Appeals & Response Plans
- South Sudan: Floods - Sep 2017
- East Africa: Armyworm Infestation - Mar 2017
- South Sudan: Cholera Outbreak - Jul 2016
- South Sudan: Food Insecurity - 2015-2018
- South Sudan: Cholera Outbreak - Jun 2015
- Sudan/South Sudan: Measles Outbreak - Mar 2015
- South Sudan: Kala-azar Outbreak - Sep 2014
- South Sudan: Floods - Aug 2014
- South Sudan: Cholera Outbreak - May 2014
- South Sudan: Measles Outbreak - Sep 2013
Most read reports
- Women’s Representation Vital to Realizing South Sudan Revitalized Agreement, Peacekeeping Chief Tells Security Council
- East Africa Key Message Update, November 2018
- DTM South Sudan: Event Tracking, Displacement from multiple locations in the vicinity of Mboro, 16 November 2018
- South Sudan: Physical Access Constraints Map as of 16 November 2018
- Juba on the lookout to avert Ebola spread from DRC
July 2018 marks the one-year anniversary of Trócaire's emergency appeal in response to the crisis in East Africa. Trócaire has been able to respond to the crisis providing water, food and funds to 75,000 people.
July 2018 marks the one-year anniversary of Trócaire's emergency appeal in response to the crisis in East Africa.
This appeal responded to the threat of famine in Somalia, South Sudan, Kenya and Ethiopia. A combination of drought and conflict left almost 25 million people facing severe food shortages.
by Sean Farell
In 2012, at the age of nine, Daniel Okweng featured on the Trócaire Box as part of that year’s Lenten appeal. He is still bemused by the idea that a million households saw his smiling face every day for two months.
I visited Daniel and his family at their home last week, it had been six years since we last met. Daniel had then been a shy nine year old with a big smile. Now Daniel is a tall 15-year-old teenage.
Trócaire and its Caritas partners are supporting South Sudanese refugees who have fled into the Democratic Republic of Congo (DRC) to escape persecution and hunger in their conflict-torn, drought hit country. Nelly Maonde, Trócaire Humanitarian Programme Advisor, reports on a recent visit to Biringi refugee camp in Ituri province, north east DRC.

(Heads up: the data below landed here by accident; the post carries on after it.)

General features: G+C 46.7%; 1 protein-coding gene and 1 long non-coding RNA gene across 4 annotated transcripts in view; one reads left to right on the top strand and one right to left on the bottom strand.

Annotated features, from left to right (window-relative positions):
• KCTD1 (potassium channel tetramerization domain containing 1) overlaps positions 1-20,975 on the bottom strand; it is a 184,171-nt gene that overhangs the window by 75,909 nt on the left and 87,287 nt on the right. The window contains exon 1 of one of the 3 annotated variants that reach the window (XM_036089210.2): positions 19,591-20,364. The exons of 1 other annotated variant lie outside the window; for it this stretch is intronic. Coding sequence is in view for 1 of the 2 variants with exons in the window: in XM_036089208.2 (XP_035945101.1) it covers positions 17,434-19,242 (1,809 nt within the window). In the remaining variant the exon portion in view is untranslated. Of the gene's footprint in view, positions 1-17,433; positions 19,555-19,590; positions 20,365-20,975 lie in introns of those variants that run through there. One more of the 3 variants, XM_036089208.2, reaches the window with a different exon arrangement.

By Liz Evers
Fundraising appeal has helped Trócaire scale up its efforts in East African countries where drought situation continues to deteriorate.
For several months now, the East African countries of Somalia, South Sudan, Ethiopia and Kenya have been experiencing the devastating impacts of prolonged drought. Over 26 million people in the affected regions are now severely food insecure.
Trócaire has been engaged in a relief effort with fellow humanitarian agencies, funding partners and local organisations to support the most vulnerable and worst impacted.
This Sunday, South Sudan will mark six years since it became an independent country. Instead of marking Independence Day with pomp and festivity, the mood in the youngest nation on earth will be one of mourning as people wonder how a country with such potential has ended up in a spiral of conflict, rampant inflation and mass hunger.
Two million South Sudanese - almost one in four of its population - have been forced to flee the country since the outbreak of conflict in December 2013. Nine out of ten South Sudanese refugees in neighbouring countries are women and children.
27 humanitarian agencies working in South Sudan have warned that unless substantial funds are immediately provided to those working on the ground, organisations will struggle to stop famine spreading across the country in the next few months. The statement follows Monday’s declaration of famine in parts of the country.
Posted by Meabh Smith
As a ceasefire holds in South Sudan, Trócaire is supporting emergency aid for people forced from their homes.
As a fragile ceasefire holds in South Sudan’s capital, Juba, tens of thousands of people are now homeless; either sheltering in church and UN compounds, living in forests, or displaced to surrounding rural areas.
Trócaire is getting food, clean water, sanitation and emergency supplies to people sheltering in church compounds with our UK partner, CAFOD.
An estimated 36,000 people forced from home
Posted by Meabh Smith
This month marks the fifth anniversary of South Sudan, the world’s youngest independent country.